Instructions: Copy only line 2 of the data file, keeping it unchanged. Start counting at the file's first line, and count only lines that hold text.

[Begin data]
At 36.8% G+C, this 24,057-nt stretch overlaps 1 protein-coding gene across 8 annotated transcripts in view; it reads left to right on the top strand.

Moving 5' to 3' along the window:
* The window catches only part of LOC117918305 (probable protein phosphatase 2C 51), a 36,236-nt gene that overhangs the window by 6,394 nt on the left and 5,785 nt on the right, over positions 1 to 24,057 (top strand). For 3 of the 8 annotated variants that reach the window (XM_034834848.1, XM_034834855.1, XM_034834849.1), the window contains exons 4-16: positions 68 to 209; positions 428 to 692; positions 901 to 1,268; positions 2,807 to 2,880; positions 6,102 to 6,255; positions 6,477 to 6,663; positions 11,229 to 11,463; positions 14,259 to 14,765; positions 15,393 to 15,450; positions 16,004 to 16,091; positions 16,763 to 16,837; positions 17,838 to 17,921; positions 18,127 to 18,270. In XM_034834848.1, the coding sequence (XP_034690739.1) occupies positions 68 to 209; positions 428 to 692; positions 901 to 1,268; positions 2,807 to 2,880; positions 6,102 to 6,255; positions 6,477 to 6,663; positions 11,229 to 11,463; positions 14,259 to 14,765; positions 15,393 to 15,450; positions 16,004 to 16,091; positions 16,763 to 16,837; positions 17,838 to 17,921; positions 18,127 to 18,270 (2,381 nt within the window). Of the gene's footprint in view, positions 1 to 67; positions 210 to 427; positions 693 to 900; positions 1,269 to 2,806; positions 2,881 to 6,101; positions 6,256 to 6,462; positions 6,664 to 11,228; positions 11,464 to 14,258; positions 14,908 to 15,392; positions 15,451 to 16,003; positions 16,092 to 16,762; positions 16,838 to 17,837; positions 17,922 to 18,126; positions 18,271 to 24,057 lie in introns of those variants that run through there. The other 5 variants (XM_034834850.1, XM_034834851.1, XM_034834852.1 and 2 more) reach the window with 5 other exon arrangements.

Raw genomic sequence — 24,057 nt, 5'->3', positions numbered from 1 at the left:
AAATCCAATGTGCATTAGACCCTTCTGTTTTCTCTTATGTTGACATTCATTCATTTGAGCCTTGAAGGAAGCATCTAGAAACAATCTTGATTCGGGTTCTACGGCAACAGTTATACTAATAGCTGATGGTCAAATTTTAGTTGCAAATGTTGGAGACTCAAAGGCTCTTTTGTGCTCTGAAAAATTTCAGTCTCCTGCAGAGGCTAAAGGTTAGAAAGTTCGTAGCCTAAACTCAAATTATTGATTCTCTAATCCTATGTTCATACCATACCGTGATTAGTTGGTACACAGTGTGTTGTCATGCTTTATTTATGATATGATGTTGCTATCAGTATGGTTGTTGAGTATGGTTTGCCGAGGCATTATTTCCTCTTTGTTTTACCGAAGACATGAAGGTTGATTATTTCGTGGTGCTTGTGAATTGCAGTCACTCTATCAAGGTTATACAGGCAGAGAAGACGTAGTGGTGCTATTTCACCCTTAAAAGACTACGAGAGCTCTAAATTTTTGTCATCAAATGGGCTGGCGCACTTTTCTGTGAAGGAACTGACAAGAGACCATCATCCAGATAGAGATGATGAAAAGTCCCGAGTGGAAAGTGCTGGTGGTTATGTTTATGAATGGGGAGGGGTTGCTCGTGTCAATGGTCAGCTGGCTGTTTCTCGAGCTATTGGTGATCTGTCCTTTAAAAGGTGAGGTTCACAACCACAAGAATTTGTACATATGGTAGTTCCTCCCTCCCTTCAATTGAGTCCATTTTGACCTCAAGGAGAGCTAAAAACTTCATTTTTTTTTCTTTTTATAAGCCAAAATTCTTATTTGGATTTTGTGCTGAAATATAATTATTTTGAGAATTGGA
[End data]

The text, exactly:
Moving 5' to 3' along the window: